Staying in touch

Notes and treats from home can really boost a service member's spirits.

  • Send care packages. Be aware that there are certain things you cannot send, depending on where your service member is stationed. In general, you don't want to send any liquids, anything that might melt, or any pork or pork by-products (to the Middle East). Visit the United States Postal Service for restrictions.
  • Use a sturdy box. Pick up free flat rate shipping boxes at the post office. Packages cannot weigh more than 70 pounds and cannot be larger than 108 inches in total circumference (total width all the way around plus total length all the way around). Your service member's unit may have additional restrictions.
  • Use reusable packing material. Cushion fragile items with small packages of tissues, copies of the local newspaper, even zip-closed plastic bags filled with popped popcorn.
  • Leave plenty of time for your care packages to arrive. Visit the Military Postal Service Agency for estimated delivery times.
  • Write letters. It's always a good idea to number your letters. Due to the unit's operational requirements, letters may arrive out of sequence and numbering will help.
  • Contact your service member through the American Red Cross if there's a family emergency. Find your local chapter in the Yellow Pages or on the website. If you call, make sure you have your service member's full name, rank or rating, branch of Service, social security number, military address, and information about the deployed unit and the home base unit.

Preparing for a homecoming

When it's time for your service member to return home from deployment, you're bound to be thrilled. But it's important to try and keep your expectations in check. Your son or daughter has had many different experiences since you were last together and is likely to have changed in some ways. If your service member is married, be sure to discuss homecoming plans with his or her spouse.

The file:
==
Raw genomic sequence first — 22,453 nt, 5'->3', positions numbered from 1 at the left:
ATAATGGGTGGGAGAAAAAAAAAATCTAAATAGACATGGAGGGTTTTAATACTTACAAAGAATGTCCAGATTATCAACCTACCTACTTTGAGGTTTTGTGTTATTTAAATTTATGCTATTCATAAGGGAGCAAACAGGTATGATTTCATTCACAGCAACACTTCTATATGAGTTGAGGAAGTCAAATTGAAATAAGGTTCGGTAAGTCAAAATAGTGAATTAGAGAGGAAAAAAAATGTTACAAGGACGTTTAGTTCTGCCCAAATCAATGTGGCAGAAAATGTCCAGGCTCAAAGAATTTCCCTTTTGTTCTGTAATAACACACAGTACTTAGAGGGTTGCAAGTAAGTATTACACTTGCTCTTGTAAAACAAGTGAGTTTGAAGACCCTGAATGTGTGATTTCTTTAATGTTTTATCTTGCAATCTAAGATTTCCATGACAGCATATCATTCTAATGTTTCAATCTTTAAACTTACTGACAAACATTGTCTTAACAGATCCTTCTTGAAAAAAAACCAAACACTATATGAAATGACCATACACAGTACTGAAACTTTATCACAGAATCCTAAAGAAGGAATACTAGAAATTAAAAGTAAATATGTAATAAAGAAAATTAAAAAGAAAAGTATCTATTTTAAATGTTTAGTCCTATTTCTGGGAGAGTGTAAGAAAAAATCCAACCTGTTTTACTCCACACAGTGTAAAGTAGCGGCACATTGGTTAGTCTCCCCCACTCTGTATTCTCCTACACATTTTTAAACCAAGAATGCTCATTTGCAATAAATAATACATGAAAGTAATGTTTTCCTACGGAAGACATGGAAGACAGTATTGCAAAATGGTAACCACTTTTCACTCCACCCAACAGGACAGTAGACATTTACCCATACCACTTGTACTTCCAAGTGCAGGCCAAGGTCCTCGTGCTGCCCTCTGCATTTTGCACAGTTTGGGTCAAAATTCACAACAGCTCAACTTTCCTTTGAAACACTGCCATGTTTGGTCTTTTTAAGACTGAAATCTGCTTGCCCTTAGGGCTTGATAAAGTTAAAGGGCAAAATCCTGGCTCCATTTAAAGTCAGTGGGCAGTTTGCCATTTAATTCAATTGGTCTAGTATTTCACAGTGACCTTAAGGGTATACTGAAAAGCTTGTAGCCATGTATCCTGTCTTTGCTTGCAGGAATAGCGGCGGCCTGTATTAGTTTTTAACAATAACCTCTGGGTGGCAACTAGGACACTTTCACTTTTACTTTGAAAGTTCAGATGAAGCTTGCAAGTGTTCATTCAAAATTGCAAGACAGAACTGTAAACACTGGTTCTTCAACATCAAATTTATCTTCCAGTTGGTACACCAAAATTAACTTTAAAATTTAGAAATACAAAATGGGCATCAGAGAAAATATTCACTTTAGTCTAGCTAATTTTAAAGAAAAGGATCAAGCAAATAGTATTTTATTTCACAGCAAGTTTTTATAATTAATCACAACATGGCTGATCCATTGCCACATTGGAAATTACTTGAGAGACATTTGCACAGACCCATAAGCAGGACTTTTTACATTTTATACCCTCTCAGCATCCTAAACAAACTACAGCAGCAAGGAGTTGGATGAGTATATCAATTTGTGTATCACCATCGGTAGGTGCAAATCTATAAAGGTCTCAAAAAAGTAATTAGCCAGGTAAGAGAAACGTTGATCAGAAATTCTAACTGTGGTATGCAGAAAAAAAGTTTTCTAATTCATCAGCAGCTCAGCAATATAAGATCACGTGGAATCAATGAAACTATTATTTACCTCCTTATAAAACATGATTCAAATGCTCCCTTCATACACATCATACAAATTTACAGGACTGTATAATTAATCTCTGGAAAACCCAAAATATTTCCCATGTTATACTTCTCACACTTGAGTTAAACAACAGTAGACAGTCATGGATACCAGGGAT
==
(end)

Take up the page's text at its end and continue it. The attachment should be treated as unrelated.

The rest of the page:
• Let your service member set his or her own schedule. If your service member is due home on leave, you're likely to want to celebrate with family and friends. Ask what kind of celebrating he or she has in mind. At this point, catching up with sleep and spending time with friends may feel like enough.
  • Take your cues from your service member. You may be full of questions, but your son or daughter may not be ready to talk about his or her deployment. Try not to press for information. Instead, be available when he or she is ready to talk.
  • Encourage your service member to seek help if you're concerned about his or her behavior. Some behavior changes to look out for include mood swings, sleep disturbances, rage, fear, and difficulty concentrating. This may be normal in the beginning, but it's cause for concern if the changes are severe or continue over time. If you have concerns, ask your service member to speak with a military chaplain, his or her installation Family Support Center, or a Military OneSource consultant at 1-800-342-9647. A Military OneSource consultant can explain the free, non-medical counseling options available through Military OneSource. A consultant can also help you and your service member get in touch with your local military treatment facility, TRICARE, or the Defense Centers of Excellence (DCoE) for Psychological Health and Traumatic Brain Injury if medical counseling or services are necessary.